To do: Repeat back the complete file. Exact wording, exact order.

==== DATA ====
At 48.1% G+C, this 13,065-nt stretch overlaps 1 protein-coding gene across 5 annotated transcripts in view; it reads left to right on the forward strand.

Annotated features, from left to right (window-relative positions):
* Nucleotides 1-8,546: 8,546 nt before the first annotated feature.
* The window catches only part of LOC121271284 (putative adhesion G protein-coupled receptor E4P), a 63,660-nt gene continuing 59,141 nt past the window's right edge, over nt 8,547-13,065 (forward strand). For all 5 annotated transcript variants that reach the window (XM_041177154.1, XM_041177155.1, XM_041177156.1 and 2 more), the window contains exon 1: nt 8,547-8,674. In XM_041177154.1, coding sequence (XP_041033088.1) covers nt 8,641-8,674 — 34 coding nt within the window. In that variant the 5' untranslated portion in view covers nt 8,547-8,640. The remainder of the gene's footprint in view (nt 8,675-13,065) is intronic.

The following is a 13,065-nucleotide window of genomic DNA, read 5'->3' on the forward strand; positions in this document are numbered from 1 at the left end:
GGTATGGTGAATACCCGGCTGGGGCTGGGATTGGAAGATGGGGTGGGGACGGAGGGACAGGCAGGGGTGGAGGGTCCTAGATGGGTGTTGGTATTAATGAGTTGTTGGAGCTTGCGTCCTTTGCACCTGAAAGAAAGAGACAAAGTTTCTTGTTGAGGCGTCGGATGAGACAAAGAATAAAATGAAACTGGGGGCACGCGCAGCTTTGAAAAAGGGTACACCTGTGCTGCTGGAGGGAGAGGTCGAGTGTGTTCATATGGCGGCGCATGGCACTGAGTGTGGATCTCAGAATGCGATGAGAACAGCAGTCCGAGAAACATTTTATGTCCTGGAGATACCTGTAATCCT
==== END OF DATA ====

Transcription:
At 48.1% G+C, this 13,065-nt stretch overlaps 1 protein-coding gene across 5 annotated transcripts in view; it reads left to right on the forward strand.

Annotated features, from left to right (window-relative positions):
* Nucleotides 1-8,546: 8,546 nt before the first annotated feature.
* The window catches only part of LOC121271284 (putative adhesion G protein-coupled receptor E4P), a 63,660-nt gene continuing 59,141 nt past the window's right edge, over nt 8,547-13,065 (forward strand). For all 5 annotated transcript variants that reach the window (XM_041177154.1, XM_041177155.1, XM_041177156.1 and 2 more), the window contains exon 1: nt 8,547-8,674. In XM_041177154.1, coding sequence (XP_041033088.1) covers nt 8,641-8,674 — 34 coding nt within the window. In that variant the 5' untranslated portion in view covers nt 8,547-8,640. The remainder of the gene's footprint in view (nt 8,675-13,065) is intronic.

The following is a 13,065-nucleotide window of genomic DNA, read 5'->3' on the forward strand; positions in this document are numbered from 1 at the left end:
GGTATGGTGAATACCCGGCTGGGGCTGGGATTGGAAGATGGGGTGGGGACGGAGGGACAGGCAGGGGTGGAGGGTCCTAGATGGGTGTTGGTATTAATGAGTTGTTGGAGCTTGCGTCCTTTGCACCTGAAAGAAAGAGACAAAGTTTCTTGTTGAGGCGTCGGATGAGACAAAGAATAAAATGAAACTGGGGGCACGCGCAGCTTTGAAAAAGGGTACACCTGTGCTGCTGGAGGGAGAGGTCGAGTGTGTTCATATGGCGGCGCATGGCACTGAGTGTGGATCTCAGAATGCGATGAGAACAGCAGTCCGAGAAACATTTTATGTCCTGGAGATACCTGTAATCCT